Now the H-word is coming back to haunt Labour backbenchers in a very personal way. The polls are giving them their first foretaste of defeat in 2002. What is their government to do?
This year has been spent honouring the “credit card’s” seven promises and ministers are congratulating themselves that they are now well through that. Money is being spent, programmes are in train, laws have been passed or are being drafted.
But the “credit card” was mostly about undoing bits of the 1990s. What can backbenchers take to the 2002 election?
At issue are values. The left won in 1999 because National was out of step with mainstream values for almost all the nine years it was in office and eventually a credible alternative government hove in sight.
In 1999 spending more on health and education and rebalancing workplace relations and the like sounded nearer to mainstream values than yet more free trade, deregulation, individual responsibility and international competitiveness.
But we heard little, and that vague, from Labour last year about the 2000s: hymns to greenness, localness and knowledge, to which this year has been added “closing the gaps”, with no unifying theme.
There was no parallel within Labour to the argument within National from its front-bench thirty-somethings that the battles of the 1980s and 1990s did not need to be refought every week, as Sir William Birch and Jenny Shipley and Lockwood Smith and John Luxton were doing.
In implementing the credit card, Helen Clark and Michael Cullen and Steve Maharey and Phil Goff and Jim Anderton have also been refighting those battles. But those are not the battles on which elections in the 2000s will be fought. On the back benches, paralleling National, new Labour MPs of the class of ’99 are beginning to organise to argue for a shift of gear, a strategy to refashion the role of the government in a globalised world.
This is not factionalism. They support the credit card as far as it goes.
Moreover, it comes just as the top brass has begun groping for a unifying and forward-looking message – plus a structure, monitoring and organisation to get ministers on message and get it across to the citizenry.
The government’s communications, internally and externally, have been amateurish, at times chaotic and sometimes destructive, creating tensions between ministers and confusion about policy and direction. In short, the government has been unprofessional. Unprofessional governments don’t last.
A first tiny sign of reform came at Ms Clark’s press conference on Monday: a list of initiatives to expect during this week.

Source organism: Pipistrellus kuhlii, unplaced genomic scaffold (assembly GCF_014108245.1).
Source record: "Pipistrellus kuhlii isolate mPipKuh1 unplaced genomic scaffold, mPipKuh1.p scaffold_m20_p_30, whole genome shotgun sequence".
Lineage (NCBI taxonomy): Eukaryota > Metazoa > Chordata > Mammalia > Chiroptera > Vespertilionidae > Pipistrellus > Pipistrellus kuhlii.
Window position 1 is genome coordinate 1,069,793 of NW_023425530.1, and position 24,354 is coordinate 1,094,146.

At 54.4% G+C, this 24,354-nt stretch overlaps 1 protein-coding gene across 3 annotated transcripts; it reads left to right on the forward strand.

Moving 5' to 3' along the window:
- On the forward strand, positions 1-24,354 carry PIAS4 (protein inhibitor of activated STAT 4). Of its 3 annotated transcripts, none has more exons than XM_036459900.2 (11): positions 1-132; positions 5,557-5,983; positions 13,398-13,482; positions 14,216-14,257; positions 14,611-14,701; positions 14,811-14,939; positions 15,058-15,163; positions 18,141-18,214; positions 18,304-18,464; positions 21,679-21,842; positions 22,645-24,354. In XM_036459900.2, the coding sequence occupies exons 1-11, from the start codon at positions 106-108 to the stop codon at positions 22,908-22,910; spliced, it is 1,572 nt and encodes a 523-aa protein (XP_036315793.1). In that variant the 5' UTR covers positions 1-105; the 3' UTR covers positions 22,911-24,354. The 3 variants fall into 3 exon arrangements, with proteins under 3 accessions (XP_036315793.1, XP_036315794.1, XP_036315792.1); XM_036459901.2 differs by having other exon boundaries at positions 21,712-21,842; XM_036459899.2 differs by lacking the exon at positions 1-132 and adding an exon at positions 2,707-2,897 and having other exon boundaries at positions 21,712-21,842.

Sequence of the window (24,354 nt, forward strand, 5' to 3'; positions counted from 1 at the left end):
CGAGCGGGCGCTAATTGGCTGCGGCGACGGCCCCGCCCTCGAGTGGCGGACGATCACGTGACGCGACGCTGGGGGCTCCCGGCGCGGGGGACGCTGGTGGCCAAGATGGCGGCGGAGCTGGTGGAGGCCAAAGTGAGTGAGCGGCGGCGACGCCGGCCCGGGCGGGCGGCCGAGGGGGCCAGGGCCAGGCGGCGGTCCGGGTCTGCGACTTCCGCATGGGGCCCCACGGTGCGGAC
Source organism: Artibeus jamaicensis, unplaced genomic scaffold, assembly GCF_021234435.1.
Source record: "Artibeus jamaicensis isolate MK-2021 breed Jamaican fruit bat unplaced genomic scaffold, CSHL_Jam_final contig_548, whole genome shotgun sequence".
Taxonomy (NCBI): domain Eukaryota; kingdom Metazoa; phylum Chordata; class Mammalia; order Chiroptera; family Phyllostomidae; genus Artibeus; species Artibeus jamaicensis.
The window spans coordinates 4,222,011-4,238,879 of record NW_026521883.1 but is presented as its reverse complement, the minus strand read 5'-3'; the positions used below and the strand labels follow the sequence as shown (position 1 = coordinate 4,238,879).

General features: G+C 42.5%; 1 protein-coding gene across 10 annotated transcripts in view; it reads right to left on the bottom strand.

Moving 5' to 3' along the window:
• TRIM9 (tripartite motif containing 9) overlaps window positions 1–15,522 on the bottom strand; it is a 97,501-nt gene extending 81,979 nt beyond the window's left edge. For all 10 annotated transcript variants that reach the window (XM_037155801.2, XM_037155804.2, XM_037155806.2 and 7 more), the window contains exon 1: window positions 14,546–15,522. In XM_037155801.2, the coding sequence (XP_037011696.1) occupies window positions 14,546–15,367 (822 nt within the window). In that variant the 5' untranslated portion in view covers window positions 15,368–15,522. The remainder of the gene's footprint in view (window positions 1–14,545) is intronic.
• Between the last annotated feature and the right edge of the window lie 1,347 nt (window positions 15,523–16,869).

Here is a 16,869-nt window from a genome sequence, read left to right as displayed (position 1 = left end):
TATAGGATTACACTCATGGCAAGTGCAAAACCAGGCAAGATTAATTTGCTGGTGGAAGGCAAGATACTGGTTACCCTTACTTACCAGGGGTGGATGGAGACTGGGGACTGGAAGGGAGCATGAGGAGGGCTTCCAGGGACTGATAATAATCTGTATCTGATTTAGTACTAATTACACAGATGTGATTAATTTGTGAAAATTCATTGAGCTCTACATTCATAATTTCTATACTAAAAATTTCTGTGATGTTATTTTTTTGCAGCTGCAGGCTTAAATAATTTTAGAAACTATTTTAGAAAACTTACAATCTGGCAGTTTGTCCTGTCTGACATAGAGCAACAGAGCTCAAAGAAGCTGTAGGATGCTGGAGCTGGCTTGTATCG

The test will be the unifying message.
This is actually on the credit card at No 1: the knowledge society. In place of the 1970s social rhetoric we have been hearing of health care, education, housing and the poor is supposed to come a tougher 2000s rhetoric tied back to economic policy: educating and skilling for the new international economy; closing the gaps so Maori and Pacific islanders can be economically productive; pumping up research and development to spawn higher-tech, higher-value enterprises.
Ms Clark’s hui with business chiefs on 24 October fits into this. The economy – and so the government – will go nowhere if influential business remains sceptical or hostile or just nervous or uncertain, which the credit card has made them. Hence, over the past few months I have been coming across Ms Clark’s tracks in some interesting, un-Labour, places – private business tete-a-tetes, at which she has taken notes.
But business’s values are not ordinary folks’ values. What has Ms Clark’s drive for a “partnership” with business got to do with the mainstream? Was it not business values that got National so out of step?
Yes, but one of mainstream households’ most important values is to hold their own financially each year. Business uncertainty and its accompanying rhetoric have undermined that.
When, in addition, ministers began heading down a Treaty of Waitangi track that opponents (wrongly but resonantly) call “apartheid”, the government went dangerously adrift of mainstream values.
What’s new? For 50 years Labour has been out of the mainstream. It is asking a lot of the “knowledge society” to reconnect Labour now.